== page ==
Blue Jays heading back to Toronto feeling feisty: 'They believe they can win'

Toronto Blue Jays centre fielder George Springer celebrates a homerun against the New York Yankees during a Spring training game at TD Ballpark on Sunday, April 3, 2022, in Dunedin, Fla. (CP)

DUNEDIN, Fla. – When Toronto Blue Jays players arrived at the final morning of spring training Tuesday, there was a lot to pack. They’re coming home for the long haul this time – not just for summer camp or a couple of months. The equipment trucks are fully loaded now, heading north with the baseball gear and personal belongings required to get the Blue Jays through the coming season.

After a short but successful spring training, the Blue Jays will return in Toronto with one of baseball’s most talented rosters. Not only do these players expect themselves to reach the playoffs, they believe they can do damage once they get there. October’s still a long way off, of course, but at least they’ve emerged from spring healthy – more than they could say this time last year.

“That’s No. 1. But I love the energy of this group,” Montoyo said. “They believe they can win. You don’t teach that. They have it in them. I think that’s why I feel good about this club. It’s their mentality.”

While the Blue Jays’ opening day roster doesn’t officially have to be set until Thursday at noon, all but a few questions have now been answered. One day after Gosuke Katoh learned he’d made the bench, Trent Thornton, Tayler Saucedo and Julian Merryweather were all told they’d earned jobs in the Blue Jays’ bullpen.

Meanwhile, Ryan Borucki will throw in a simulated game Tuesday, but hamstring tightness means he’s questionable for the opener. A bout with mononucleosis may sideline Nate Pearson for longer, with no clear timeline in place for the hard-throwing right-hander.

“We’re hoping for a speedy recovery, of course, but usually it takes a while,” Montoyo said.

If Borucki’s ready for the opener this could change, but as the Blue Jays wrapped up their Grapefruit League schedule with a 2-1 win over the Orioles, it appeared their opening day roster would look like this:

Starters (5)
RHP Jose Berrios
RHP Kevin Gausman
LHP Hyun-Jin Ryu
RHP Alek Manoah
LHP Yusei Kikuchi

Relievers (10)
RHP Jordan Romano
RHP Yimi Garcia
LHP Tim Mayza
RHP Trevor Richards
RHP Adam Cimber
RHP David Phelps
RHP Ross Stripling
RHP Trent Thornton
RHP Julian Merryweather
LHP Tayler Saucedo

Position Players (13)
C Danny Jansen
C Alejandro Kirk
C Zack Collins
1B Vladimir Guerrero Jr.
2B Cavan Biggio
2B Santiago Espinal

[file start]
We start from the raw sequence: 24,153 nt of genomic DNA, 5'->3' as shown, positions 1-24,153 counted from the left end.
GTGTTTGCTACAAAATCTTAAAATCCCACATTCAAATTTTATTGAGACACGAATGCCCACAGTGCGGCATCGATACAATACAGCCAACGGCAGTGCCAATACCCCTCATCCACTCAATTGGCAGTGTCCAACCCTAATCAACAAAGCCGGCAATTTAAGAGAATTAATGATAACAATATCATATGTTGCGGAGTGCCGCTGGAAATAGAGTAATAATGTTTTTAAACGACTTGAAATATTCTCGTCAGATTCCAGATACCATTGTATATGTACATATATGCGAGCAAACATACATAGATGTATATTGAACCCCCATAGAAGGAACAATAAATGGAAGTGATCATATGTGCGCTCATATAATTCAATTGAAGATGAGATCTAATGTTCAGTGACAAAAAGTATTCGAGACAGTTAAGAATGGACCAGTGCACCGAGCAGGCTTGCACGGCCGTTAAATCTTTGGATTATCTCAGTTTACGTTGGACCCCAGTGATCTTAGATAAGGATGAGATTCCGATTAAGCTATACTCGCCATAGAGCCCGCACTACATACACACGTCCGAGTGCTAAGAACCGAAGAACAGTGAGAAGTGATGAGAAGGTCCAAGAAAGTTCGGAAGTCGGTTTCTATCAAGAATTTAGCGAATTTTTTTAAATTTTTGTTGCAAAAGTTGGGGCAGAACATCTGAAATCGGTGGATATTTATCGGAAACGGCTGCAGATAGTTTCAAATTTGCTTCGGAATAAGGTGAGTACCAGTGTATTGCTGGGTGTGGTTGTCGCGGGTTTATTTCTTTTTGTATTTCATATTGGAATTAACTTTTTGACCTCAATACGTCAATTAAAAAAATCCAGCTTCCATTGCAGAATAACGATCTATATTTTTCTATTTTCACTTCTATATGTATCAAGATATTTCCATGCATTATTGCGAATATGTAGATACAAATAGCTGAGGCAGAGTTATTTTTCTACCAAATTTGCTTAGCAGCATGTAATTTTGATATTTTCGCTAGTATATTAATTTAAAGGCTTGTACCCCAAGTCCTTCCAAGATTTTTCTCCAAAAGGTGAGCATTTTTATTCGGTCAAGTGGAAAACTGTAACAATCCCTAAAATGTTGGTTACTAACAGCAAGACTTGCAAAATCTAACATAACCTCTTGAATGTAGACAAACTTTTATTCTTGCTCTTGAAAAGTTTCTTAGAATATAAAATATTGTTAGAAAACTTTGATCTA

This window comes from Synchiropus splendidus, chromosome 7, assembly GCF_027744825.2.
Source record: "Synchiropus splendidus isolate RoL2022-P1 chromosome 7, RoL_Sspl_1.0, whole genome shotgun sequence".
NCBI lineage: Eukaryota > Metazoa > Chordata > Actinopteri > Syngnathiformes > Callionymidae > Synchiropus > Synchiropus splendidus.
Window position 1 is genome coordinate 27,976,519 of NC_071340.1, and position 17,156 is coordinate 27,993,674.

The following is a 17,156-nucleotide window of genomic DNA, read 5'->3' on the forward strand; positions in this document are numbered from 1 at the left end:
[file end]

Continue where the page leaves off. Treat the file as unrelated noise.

3B Matt Chapman
SS Bo Bichette
LF Lourdes Gurriel Jr.
CF George Springer
RF Teoscar Hernandez
OF Raimel Tapia
Util Gosuke Katoh

Technically speaking, it might be more accurate to categorize Stripling as a starter, as he’s stretched out to pitch five or six innings if needed and could make a spot start for the Blue Jays early on, when they play 30 games in the first 31 days of the season. Either way, he and Thornton provide multi-inning relief options for Montoyo, should the Blue Jays need to cover innings.

With spring training now complete, the real work begins for the Blue Jays. There are no prizes for having a promising roster on April 5, or for the good vibes that have existed around this team all spring.

Once Jose Berrios throws the first pitch of the season on Friday night, a whole new set of questions will emerge for the Blue Jays. Among them: Can Vladimir Guerrero Jr. replicate his MVP-calibre season? How will Santiago Espinal and Cavan Biggio handle second in the absence of Marcus Semien? Will George Springer stay healthy? What’s a realistic expectation for Matt Chapman’s bat? Will Yusei Kikuchi rebound from a poor finish to his 2021? Are the Blue Jays too vulnerable to elite right-handed relievers? Do they have enough power on the bench?

All are legitimate questions, and there are more to come. As the season unfolds, unimagined challenges are sure to emerge, testing the depth of this roster and the front office’s ability to adapt on the fly. But as a starting point, you couldn’t ask for much more. And as the Blue Jays head north to open the season in Toronto for the first time in three years, they’re excited for what’s ahead.

“It’ll be great,” Montoyo said. “Everybody’s looking forward to it. Having home field advantage from the beginning? That’ll be great. And it’ll be great for the fans instead of watching them on TV to see them in person.”

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